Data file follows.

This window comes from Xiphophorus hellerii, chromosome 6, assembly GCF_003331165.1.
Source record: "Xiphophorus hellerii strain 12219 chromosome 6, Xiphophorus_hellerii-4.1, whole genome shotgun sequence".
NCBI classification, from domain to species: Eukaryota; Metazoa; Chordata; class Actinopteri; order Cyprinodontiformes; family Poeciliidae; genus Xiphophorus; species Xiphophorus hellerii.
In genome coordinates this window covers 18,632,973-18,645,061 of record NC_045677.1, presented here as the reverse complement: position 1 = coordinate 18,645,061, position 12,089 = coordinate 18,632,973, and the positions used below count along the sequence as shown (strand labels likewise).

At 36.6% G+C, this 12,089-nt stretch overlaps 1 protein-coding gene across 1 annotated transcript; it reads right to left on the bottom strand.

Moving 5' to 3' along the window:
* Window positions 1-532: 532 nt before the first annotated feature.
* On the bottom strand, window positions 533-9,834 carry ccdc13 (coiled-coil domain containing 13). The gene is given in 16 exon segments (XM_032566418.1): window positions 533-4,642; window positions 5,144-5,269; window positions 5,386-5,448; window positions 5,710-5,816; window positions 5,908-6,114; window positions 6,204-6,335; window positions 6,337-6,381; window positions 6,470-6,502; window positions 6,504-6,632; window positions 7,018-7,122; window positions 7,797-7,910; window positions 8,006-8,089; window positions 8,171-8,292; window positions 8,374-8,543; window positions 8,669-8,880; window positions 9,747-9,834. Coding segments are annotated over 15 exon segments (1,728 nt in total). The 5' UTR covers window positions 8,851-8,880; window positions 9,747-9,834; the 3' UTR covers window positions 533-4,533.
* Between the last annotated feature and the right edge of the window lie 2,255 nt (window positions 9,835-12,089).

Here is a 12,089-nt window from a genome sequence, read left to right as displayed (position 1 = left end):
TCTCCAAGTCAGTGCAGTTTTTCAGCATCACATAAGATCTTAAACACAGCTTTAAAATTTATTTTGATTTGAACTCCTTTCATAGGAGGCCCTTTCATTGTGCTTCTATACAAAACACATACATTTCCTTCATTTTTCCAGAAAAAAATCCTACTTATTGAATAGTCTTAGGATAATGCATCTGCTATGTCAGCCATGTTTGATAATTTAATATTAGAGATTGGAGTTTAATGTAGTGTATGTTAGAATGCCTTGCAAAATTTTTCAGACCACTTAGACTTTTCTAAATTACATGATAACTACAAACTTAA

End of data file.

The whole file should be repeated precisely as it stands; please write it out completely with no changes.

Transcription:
This window comes from Xiphophorus hellerii, chromosome 6, assembly GCF_003331165.1.
Source record: "Xiphophorus hellerii strain 12219 chromosome 6, Xiphophorus_hellerii-4.1, whole genome shotgun sequence".
NCBI classification, from domain to species: Eukaryota; Metazoa; Chordata; class Actinopteri; order Cyprinodontiformes; family Poeciliidae; genus Xiphophorus; species Xiphophorus hellerii.
In genome coordinates this window covers 18,632,973-18,645,061 of record NC_045677.1, presented here as the reverse complement: position 1 = coordinate 18,645,061, position 12,089 = coordinate 18,632,973, and the positions used below count along the sequence as shown (strand labels likewise).

At 36.6% G+C, this 12,089-nt stretch overlaps 1 protein-coding gene across 1 annotated transcript; it reads right to left on the bottom strand.

Moving 5' to 3' along the window:
* Window positions 1-532: 532 nt before the first annotated feature.
* On the bottom strand, window positions 533-9,834 carry ccdc13 (coiled-coil domain containing 13). The gene is given in 16 exon segments (XM_032566418.1): window positions 533-4,642; window positions 5,144-5,269; window positions 5,386-5,448; window positions 5,710-5,816; window positions 5,908-6,114; window positions 6,204-6,335; window positions 6,337-6,381; window positions 6,470-6,502; window positions 6,504-6,632; window positions 7,018-7,122; window positions 7,797-7,910; window positions 8,006-8,089; window positions 8,171-8,292; window positions 8,374-8,543; window positions 8,669-8,880; window positions 9,747-9,834. Coding segments are annotated over 15 exon segments (1,728 nt in total). The 5' UTR covers window positions 8,851-8,880; window positions 9,747-9,834; the 3' UTR covers window positions 533-4,533.
* Between the last annotated feature and the right edge of the window lie 2,255 nt (window positions 9,835-12,089).

Here is a 12,089-nt window from a genome sequence, read left to right as displayed (position 1 = left end):
TCTCCAAGTCAGTGCAGTTTTTCAGCATCACATAAGATCTTAAACACAGCTTTAAAATTTATTTTGATTTGAACTCCTTTCATAGGAGGCCCTTTCATTGTGCTTCTATACAAAACACATACATTTCCTTCATTTTTCCAGAAAAAAATCCTACTTATTGAATAGTCTTAGGATAATGCATCTGCTATGTCAGCCATGTTTGATAATTTAATATTAGAGATTGGAGTTTAATGTAGTGTATGTTAGAATGCCTTGCAAAATTTTTCAGACCACTTAGACTTTTCTAAATTACATGATAACTACAAACTTAA